As a bonus, point me to where I can easily look and answer such questions myself. I did look some for an answer. Ive heard Yahweh and Elohim are both used in OT. Is this the case in Gen 1:26 and 27, where the pronoun switches from first-person plural to singular? Another side question: Does it make sense to say “Yahweh” instead of God the Father? Finally, wax interestingly about any of this at your pleasure. Glad to be on here learning more about the bible. God bless.
There is only one word for God used in Genesis 1:26-27. It is the word "Elohim" (אֱלֹהִ֔ים). In fact, the Hebrew does not include even a pronoun for God in verse 26 where in English the translation uses "us" and "our" to reference God. Hebrew, like Latin languages, e.g. Spanish, includes pronouns with verb "conjugations" (Hebrew: Binyanim). The verb is given in the first-person plural form, requiring the addition of those pronouns in the English translation.
There are multiple websites that show the Hebrew grammatical notes in an interlinear format with English that can help you to see these things for yourself. One such website is https://www.biblasia.com. Simply choose the "Interlinear Hebrew/Greek with English" translation option in one of the windows. Note that you can see additional information about the notations within that version by hovering (mouseover) over them.
UPDATE: In response to the OP's additional comments regarding the usage of plural "Elohim" with singular verbs -- this is a relatively common phenomenon in Hebrew, with a number of Hebrew words existing in only a plural form (plurale tantum).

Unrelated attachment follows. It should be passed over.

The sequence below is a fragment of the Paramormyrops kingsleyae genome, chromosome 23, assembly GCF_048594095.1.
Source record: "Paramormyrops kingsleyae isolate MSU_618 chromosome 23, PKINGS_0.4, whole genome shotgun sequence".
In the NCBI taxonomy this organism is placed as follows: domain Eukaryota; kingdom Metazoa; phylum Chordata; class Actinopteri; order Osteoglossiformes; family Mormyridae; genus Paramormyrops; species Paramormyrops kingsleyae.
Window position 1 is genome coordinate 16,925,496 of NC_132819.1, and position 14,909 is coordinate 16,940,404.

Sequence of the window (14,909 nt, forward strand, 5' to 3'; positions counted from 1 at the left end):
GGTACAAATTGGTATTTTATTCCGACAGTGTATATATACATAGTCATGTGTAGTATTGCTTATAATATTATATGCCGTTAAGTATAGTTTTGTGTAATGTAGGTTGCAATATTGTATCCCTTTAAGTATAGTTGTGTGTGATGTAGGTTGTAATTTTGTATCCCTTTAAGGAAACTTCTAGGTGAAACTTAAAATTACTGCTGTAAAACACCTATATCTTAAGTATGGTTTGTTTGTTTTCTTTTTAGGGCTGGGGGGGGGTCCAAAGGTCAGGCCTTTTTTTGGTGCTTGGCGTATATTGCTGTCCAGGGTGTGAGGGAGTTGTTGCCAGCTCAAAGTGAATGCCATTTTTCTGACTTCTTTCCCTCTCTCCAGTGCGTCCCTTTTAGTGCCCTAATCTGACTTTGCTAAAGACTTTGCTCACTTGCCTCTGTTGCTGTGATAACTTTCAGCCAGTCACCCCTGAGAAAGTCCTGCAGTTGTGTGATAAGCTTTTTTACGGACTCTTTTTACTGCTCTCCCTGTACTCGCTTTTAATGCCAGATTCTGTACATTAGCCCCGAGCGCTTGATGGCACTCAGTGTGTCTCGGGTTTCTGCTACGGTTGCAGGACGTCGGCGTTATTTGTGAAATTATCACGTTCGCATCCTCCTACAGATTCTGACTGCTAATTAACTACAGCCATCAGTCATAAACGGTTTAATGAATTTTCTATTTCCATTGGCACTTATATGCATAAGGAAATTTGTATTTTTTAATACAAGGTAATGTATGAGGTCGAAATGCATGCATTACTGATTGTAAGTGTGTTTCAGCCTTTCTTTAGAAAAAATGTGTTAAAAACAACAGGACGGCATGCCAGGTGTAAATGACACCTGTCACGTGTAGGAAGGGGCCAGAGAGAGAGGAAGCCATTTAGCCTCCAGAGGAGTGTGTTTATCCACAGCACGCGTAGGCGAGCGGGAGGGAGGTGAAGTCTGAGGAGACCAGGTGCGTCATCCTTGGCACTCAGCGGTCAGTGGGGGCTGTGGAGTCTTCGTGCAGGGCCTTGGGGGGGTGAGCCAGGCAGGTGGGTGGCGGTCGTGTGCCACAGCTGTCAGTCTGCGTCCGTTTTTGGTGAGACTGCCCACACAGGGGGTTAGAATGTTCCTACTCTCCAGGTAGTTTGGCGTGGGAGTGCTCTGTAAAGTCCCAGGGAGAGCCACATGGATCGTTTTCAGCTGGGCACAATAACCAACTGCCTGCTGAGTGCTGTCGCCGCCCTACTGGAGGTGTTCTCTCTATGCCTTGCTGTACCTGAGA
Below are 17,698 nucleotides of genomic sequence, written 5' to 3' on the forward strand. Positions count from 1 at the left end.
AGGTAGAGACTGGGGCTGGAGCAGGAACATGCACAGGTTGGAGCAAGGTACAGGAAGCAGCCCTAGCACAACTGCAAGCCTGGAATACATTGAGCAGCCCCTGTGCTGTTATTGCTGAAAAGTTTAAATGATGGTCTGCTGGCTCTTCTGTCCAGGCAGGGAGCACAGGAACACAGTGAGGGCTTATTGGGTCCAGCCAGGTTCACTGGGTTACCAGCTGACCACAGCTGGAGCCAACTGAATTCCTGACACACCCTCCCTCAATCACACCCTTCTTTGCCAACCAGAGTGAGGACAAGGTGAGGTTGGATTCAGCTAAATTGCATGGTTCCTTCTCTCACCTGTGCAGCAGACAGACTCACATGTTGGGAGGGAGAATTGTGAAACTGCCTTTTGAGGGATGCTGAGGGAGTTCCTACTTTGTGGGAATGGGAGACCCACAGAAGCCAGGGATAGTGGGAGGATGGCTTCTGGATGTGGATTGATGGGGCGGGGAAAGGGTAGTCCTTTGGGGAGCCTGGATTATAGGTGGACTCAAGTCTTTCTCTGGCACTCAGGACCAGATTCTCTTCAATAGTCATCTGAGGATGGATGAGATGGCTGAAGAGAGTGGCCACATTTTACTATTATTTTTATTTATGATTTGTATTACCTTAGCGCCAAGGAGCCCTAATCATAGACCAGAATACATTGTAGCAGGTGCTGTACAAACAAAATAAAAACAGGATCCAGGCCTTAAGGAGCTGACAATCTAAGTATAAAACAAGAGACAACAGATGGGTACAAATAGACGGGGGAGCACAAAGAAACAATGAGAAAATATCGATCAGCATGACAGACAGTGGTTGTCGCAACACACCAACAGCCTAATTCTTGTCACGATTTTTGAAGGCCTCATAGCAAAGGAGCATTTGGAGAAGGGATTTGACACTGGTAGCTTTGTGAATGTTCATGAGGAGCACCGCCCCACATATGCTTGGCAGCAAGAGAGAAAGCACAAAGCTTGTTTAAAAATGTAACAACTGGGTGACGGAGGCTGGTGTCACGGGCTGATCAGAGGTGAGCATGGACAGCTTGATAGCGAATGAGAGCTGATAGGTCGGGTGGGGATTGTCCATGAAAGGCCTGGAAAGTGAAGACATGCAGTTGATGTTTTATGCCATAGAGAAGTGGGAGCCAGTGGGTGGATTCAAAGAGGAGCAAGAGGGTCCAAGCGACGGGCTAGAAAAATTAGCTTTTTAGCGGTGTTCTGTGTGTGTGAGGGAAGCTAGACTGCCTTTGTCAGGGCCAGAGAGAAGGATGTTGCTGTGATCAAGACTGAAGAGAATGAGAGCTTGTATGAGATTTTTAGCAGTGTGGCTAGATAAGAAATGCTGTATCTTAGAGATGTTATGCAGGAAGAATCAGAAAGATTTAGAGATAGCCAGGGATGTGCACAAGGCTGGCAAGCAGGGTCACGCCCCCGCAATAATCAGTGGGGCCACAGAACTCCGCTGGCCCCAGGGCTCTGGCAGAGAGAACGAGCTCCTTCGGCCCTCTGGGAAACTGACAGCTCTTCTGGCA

In English, a word like "scissors" or "physics" comes in only the plural form and has no accepted singular. But Hebrew differs in that these "plural" words can be, and often are, used as singular nouns.
Examples of plurale tantum include the word "face/faces" (panim), "water/waters" (mayim), and "skies/heavens" (shamayim). These are always grammatically plural in form but not in usage.
Nouns in Hebrew are also gendered, as they are in Latin languages, Greek, Germanic languages, etc., and many exceptions exist. Hebrew scholars and instructors will teach readers to always look at the adjectives and verbs to know both the gender and number of a Hebrew noun. (Ambiguities sometimes exist, as is evident with English translations in Genesis 1:1 as "the heaven" or "the heavens" where the noun has neither adjective nor verb associated with it.)
"Elohim" is always used throughout the Old Testament with singular verbs and adjectives when referencing the true God. The word "elohim" is, however, often used in its plural sense when referring to the pagan gods.
The title of God in the Hebrew of Gen 1:26, 27 is a single word, אֱלהִים (Elohim). However, there are many places where the title/name of God is two words or a compound word such as:
- יְהוָ֣ה אֱלֹהִ֑ים (Yahweh Elohim) = "LORD God", eg, Gen 3:1
- אֲדֹנָ֣י יְהוִ֗ה (Adonai Yahweh) = "Lord LORD", or Sovereign Lord, eg, Eze 45:9
- יְהוָ֣ה ׀ יִרְאֶ֑ה (Yahweh Jireh) = The LORD will provide, eg, Gen 22:14
- אֵ֣ל שַׁדַּ֔י (El-Shaddai) = God almighty, eg, Gen 17:1
- לְאֵ֥ל עֶלְיֹֽון (El-Elyon) = God Most High, eg, Gen 14:18, 19
There are many more.
As NigelJ has already pointed out, https://biblehub.com/interlinear/genesis/14-19.htm has an interlinear and much else.
“The Hebrew noun Elohim is plural but the verb is singular, a normal usage in the OT when reference is to the one true God. This use of the plural expresses intensification rather than number and has been called the plural of majesty, or of potentiality.” — (New International Version Study Bible, Grand Rapids: Zondervan, 1985, p. 6)
“The plural form of Elohim has given rise to much discussion. The fanciful idea that it referred to the trinity of persons in the Godhead hardly finds now a supporter among scholars. It is either what grammarians call the plural of majesty, or it denotes the fullness of divine strength, the sum of the powers displayed by God. Jehovah denotes specifically the one true God, whose people the Jews were, and who made them the guardians of his truth.” — (Smith's Bible Dictionary)
Some verses showing the use of the word god(elohim) like Moses was to Pharaoh in Exodus 7:1 and Baal in Judges 6:31 does not show that the people who knew Moses and Baal as having compound natures. The idea that Elohim implies a compound unity when it refers to the true God is a not in the bible.
Jesus himself ascribed creation to God, not himself. Mark 10:6 ; 13:19 and Matthew 19:4.